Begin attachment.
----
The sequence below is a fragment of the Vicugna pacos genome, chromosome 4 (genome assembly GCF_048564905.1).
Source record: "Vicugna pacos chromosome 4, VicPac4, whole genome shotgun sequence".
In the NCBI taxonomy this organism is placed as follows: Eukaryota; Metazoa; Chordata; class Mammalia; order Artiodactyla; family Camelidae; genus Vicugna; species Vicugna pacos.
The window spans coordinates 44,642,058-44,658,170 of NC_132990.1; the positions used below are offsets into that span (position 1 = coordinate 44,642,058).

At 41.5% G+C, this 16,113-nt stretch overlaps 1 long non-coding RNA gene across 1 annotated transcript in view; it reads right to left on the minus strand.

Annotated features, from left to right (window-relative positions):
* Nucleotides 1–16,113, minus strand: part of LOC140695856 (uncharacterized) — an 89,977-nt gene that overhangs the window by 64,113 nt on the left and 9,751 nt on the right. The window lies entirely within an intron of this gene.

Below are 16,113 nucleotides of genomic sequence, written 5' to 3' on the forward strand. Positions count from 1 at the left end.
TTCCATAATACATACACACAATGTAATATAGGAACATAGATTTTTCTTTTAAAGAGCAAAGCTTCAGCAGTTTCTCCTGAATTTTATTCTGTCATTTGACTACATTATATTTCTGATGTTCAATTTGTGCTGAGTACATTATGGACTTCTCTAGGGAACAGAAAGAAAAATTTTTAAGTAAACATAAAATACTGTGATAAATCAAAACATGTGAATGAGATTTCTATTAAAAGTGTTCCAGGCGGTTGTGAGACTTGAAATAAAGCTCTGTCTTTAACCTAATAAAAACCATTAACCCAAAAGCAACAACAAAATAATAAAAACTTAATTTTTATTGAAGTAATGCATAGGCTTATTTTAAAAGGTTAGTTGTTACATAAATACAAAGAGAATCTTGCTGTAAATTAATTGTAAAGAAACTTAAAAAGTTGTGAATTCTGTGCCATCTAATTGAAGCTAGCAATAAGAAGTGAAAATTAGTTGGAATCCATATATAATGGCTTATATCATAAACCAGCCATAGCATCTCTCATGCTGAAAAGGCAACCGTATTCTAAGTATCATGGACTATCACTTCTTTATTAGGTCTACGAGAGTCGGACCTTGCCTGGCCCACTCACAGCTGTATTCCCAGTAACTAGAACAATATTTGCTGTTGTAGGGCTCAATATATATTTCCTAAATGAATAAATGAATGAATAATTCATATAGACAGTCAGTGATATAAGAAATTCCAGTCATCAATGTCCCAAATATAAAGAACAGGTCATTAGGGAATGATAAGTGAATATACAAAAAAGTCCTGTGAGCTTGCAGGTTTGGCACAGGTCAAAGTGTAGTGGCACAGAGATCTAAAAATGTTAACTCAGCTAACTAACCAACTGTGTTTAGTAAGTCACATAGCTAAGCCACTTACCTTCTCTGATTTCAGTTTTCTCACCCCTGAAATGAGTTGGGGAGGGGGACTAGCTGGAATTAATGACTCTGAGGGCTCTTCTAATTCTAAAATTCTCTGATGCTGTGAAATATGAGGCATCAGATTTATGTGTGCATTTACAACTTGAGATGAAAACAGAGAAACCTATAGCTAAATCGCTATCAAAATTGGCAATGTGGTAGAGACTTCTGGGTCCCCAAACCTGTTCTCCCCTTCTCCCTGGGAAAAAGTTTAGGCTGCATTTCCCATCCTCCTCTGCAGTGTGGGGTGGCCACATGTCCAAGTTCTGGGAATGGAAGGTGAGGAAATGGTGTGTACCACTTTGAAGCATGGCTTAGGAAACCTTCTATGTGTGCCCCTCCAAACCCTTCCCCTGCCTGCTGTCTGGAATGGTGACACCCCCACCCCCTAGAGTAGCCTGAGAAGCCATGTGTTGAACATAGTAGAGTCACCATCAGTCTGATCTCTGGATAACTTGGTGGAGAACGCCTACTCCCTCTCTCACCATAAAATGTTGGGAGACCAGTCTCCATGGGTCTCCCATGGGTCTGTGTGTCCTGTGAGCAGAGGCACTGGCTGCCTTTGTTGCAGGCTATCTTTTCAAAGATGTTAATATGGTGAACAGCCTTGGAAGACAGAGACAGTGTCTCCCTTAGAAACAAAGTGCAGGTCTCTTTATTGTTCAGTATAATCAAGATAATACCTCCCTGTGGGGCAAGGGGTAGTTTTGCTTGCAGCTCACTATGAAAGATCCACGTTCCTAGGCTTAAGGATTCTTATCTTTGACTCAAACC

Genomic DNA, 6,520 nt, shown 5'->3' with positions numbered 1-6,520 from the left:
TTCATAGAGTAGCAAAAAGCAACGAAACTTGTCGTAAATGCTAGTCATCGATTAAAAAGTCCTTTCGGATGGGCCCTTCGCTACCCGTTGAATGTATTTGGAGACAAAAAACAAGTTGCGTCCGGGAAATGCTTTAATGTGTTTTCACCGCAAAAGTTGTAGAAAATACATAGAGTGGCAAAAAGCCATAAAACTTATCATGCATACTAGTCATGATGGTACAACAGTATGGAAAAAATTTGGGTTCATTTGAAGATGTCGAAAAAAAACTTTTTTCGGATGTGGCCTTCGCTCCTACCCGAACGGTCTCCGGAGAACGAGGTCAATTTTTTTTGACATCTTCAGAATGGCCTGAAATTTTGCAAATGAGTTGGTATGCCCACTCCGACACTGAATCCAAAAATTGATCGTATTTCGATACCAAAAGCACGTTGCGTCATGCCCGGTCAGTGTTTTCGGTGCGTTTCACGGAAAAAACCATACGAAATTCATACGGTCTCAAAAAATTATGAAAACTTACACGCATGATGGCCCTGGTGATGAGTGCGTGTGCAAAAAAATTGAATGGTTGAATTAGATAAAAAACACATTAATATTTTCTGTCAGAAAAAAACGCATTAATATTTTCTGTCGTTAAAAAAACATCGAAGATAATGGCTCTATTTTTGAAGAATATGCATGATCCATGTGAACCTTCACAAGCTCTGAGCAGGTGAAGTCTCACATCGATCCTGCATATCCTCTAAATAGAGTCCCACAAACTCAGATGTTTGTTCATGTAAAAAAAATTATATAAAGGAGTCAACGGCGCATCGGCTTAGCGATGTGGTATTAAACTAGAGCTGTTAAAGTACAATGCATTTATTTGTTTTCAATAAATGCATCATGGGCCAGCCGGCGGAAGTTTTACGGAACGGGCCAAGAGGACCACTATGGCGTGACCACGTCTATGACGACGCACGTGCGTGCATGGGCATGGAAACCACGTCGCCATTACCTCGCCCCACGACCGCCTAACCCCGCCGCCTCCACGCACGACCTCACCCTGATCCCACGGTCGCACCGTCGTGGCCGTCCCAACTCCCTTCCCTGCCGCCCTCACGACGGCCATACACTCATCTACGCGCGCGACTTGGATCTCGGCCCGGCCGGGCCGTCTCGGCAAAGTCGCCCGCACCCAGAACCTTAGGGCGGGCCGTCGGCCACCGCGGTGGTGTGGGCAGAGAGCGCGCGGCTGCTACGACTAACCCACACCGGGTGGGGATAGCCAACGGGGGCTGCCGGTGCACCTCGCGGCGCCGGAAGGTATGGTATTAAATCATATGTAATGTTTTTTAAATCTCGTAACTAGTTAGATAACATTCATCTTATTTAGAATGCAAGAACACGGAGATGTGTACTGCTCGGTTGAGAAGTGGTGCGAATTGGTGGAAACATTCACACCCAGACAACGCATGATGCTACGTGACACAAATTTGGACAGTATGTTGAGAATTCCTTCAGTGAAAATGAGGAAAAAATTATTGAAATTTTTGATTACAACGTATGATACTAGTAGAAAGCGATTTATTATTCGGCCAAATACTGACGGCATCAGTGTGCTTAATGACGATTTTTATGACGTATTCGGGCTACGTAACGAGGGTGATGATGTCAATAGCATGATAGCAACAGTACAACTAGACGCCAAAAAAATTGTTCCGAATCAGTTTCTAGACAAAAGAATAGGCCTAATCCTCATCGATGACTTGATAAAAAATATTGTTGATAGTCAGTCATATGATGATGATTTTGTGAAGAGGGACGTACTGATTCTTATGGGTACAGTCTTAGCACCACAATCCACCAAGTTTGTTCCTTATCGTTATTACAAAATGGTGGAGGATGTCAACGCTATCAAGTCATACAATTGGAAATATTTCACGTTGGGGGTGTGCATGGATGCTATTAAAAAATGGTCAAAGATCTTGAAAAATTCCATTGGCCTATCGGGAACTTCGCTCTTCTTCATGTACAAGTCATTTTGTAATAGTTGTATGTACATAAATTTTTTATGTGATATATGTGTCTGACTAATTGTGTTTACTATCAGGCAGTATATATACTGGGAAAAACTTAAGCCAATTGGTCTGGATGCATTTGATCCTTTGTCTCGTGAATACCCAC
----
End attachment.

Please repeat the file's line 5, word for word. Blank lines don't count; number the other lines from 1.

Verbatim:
At 41.5% G+C, this 16,113-nt stretch overlaps 1 long non-coding RNA gene across 1 annotated transcript in view; it reads right to left on the minus strand.